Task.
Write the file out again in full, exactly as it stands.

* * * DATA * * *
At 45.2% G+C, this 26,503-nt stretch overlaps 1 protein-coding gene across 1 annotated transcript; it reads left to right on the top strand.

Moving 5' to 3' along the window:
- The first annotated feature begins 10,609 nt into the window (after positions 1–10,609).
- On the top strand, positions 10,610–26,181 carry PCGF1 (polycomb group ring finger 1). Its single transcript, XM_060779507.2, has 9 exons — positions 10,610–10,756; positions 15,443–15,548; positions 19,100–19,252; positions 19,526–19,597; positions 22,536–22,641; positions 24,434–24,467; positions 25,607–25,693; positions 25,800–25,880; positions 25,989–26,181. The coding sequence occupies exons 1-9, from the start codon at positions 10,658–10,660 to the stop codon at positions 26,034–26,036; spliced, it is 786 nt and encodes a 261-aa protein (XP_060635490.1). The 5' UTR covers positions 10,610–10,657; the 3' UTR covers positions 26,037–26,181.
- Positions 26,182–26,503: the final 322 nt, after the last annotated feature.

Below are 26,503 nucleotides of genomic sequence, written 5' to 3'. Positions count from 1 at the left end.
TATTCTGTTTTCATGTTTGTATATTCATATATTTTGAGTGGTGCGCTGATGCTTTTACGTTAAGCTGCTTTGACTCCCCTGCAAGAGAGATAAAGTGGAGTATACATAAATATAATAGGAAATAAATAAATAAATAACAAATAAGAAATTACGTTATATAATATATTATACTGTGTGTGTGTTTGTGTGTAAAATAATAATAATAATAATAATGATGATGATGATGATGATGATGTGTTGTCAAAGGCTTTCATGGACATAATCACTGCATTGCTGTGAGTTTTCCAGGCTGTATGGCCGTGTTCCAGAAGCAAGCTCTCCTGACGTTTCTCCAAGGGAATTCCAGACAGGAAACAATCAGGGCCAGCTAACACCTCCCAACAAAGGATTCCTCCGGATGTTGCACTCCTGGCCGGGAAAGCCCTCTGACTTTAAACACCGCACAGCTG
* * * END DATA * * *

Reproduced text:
At 45.2% G+C, this 26,503-nt stretch overlaps 1 protein-coding gene across 1 annotated transcript; it reads left to right on the top strand.

Moving 5' to 3' along the window:
- The first annotated feature begins 10,609 nt into the window (after positions 1–10,609).
- On the top strand, positions 10,610–26,181 carry PCGF1 (polycomb group ring finger 1). Its single transcript, XM_060779507.2, has 9 exons — positions 10,610–10,756; positions 15,443–15,548; positions 19,100–19,252; positions 19,526–19,597; positions 22,536–22,641; positions 24,434–24,467; positions 25,607–25,693; positions 25,800–25,880; positions 25,989–26,181. The coding sequence occupies exons 1-9, from the start codon at positions 10,658–10,660 to the stop codon at positions 26,034–26,036; spliced, it is 786 nt and encodes a 261-aa protein (XP_060635490.1). The 5' UTR covers positions 10,610–10,657; the 3' UTR covers positions 26,037–26,181.
- Positions 26,182–26,503: the final 322 nt, after the last annotated feature.

Below are 26,503 nucleotides of genomic sequence, written 5' to 3'. Positions count from 1 at the left end.
TATTCTGTTTTCATGTTTGTATATTCATATATTTTGAGTGGTGCGCTGATGCTTTTACGTTAAGCTGCTTTGACTCCCCTGCAAGAGAGATAAAGTGGAGTATACATAAATATAATAGGAAATAAATAAATAAATAACAAATAAGAAATTACGTTATATAATATATTATACTGTGTGTGTGTTTGTGTGTAAAATAATAATAATAATAATAATGATGATGATGATGATGATGATGTGTTGTCAAAGGCTTTCATGGACATAATCACTGCATTGCTGTGAGTTTTCCAGGCTGTATGGCCGTGTTCCAGAAGCAAGCTCTCCTGACGTTTCTCCAAGGGAATTCCAGACAGGAAACAATCAGGGCCAGCTAACACCTCCCAACAAAGGATTCCTCCGGATGTTGCACTCCTGGCCGGGAAAGCCCTCTGACTTTAAACACCGCACAGCTG